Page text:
Verona Area International School (VAIS): $3,500 for iPads to help bridge the digital divide among their youngest students. Students will use the iPads for learning Chinese vocabulary and practicing reading/writing of Chinese characters, math practice activities individualized for each student’s difficulty level and English reading, phonics, and word recognition. Students can utilize a unique iCloud account to personalize their learning. Teachers can use the iPads to design personalized learning projects that engage and challenge students.

Boys & Girls Club: $2,472 to put toward three Saturday Tech Seminars focused on STEM education and awareness for participants of the College Club program. Workshops will promote understanding and cultivation of the technology proficiency required to enter college and pursue a STEM-based career. The seminars will feature presentations, one-on-one with STEM professionals from health care, digital media, and informational technology workplaces.

Information Technology Academy (ITA): $2,800 for ITA student scholars to travel to northern California to tour a number of the most prominent of the Silicon Valley’s technology companies. The purpose of the ITA is to bridge the digital divide and the achievement gap by expanding and enhancing educational opportunities, particularly in the area of information technology, for the diverse youth in the state of Wisconsin. As part of the regular ITA curriculum, students learn web and graphic design, digital video creation and editing, radio journalism, digital music creation, animation, office software, computer repair and service, networking and more.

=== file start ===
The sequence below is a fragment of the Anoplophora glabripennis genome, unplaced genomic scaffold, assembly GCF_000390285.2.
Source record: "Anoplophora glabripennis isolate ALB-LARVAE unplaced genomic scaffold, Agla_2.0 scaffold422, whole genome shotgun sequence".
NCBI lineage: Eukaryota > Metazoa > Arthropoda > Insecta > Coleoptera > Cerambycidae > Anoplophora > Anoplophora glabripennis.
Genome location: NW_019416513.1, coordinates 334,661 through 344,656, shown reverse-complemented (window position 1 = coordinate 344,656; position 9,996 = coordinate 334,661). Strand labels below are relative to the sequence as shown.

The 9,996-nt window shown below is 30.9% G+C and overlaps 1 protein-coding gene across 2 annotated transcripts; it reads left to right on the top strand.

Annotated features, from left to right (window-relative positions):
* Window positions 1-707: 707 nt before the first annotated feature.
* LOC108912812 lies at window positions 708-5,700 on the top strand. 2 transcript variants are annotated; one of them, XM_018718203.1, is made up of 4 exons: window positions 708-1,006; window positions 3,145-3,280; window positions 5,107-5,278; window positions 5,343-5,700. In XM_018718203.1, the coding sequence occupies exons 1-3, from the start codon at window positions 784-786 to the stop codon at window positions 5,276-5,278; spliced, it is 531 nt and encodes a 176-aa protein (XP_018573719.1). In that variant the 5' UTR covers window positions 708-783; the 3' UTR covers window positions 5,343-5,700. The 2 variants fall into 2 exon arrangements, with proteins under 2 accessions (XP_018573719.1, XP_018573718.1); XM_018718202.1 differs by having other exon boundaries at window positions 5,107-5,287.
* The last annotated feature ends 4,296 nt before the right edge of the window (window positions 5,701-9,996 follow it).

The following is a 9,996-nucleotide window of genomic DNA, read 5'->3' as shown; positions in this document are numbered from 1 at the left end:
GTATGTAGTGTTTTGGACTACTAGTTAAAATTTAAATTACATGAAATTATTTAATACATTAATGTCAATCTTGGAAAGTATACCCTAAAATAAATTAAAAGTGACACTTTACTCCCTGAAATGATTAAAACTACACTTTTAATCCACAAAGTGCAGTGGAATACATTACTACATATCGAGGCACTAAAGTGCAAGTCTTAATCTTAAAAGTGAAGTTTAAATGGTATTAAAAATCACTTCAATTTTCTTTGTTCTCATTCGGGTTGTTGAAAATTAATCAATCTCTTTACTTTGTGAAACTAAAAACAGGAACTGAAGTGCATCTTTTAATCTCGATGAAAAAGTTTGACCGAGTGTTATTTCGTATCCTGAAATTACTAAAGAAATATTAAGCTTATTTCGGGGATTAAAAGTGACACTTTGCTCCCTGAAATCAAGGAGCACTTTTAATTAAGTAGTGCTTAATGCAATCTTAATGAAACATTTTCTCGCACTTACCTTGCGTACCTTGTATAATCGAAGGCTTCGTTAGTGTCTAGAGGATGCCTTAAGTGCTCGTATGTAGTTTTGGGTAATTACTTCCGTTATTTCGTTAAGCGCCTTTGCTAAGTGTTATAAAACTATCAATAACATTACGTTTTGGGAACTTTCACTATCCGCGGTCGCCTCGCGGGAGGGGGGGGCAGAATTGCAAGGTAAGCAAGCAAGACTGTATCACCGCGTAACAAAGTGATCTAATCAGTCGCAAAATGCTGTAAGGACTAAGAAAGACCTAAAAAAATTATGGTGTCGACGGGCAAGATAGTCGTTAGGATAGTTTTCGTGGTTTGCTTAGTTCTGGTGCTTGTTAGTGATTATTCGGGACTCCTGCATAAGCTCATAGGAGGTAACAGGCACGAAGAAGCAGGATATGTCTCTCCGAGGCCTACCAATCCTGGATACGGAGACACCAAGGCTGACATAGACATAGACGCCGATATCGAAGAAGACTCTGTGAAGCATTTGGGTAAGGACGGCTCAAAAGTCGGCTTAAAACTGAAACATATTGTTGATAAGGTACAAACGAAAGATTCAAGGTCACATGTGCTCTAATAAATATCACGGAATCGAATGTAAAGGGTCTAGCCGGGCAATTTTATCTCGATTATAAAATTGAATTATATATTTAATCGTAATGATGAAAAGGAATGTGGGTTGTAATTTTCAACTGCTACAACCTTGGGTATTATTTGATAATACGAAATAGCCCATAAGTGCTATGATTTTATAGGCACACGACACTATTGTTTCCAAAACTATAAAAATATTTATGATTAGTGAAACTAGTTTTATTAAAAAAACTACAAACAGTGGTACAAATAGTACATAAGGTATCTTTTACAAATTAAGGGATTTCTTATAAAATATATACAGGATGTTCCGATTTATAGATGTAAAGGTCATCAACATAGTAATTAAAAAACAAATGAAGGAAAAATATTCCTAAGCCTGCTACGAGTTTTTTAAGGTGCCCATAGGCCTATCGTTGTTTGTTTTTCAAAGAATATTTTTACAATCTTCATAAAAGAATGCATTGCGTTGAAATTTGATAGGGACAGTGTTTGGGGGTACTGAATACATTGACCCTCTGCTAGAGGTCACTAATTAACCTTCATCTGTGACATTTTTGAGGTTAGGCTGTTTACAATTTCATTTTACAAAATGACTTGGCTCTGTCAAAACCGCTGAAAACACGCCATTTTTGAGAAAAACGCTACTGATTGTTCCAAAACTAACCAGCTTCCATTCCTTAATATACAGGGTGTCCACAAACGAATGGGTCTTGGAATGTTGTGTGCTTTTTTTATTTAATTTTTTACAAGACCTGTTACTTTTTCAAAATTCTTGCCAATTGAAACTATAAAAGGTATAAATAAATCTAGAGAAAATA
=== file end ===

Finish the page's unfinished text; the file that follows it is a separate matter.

Madison Children’s Museum (MCM): $4,700 to support growth and continuation of technology programs and camps that engage children in new technologies in STEAM fields. The funds will go to continue the LEGO engineering and robotics program, 3D printing party camps and STEAM Engineers Programs. With continued support from TEF, MCM will expand the reach of its programming, add new technologies to feature in the STEAM curriculum, and be able to maintain current programming with updated equipment and necessary upgrades.

Capital Science & Engineering Fair (CSEF): $1,500 for Wisconsin students to travel to the International Science and Engineering Fair. The goal of CSEF is to motivate students to study science, technology, engineering and math and end up qualified to go into STEM-related careers, thus helping Wisconsin to draw cutting-edge, high-tech industries. Students participating in CSEF are provided the opportunity to earn the right to participate in the Intel International Science and Engineering Fair. Funds from TEF are used to support travel for student winners to the international fair.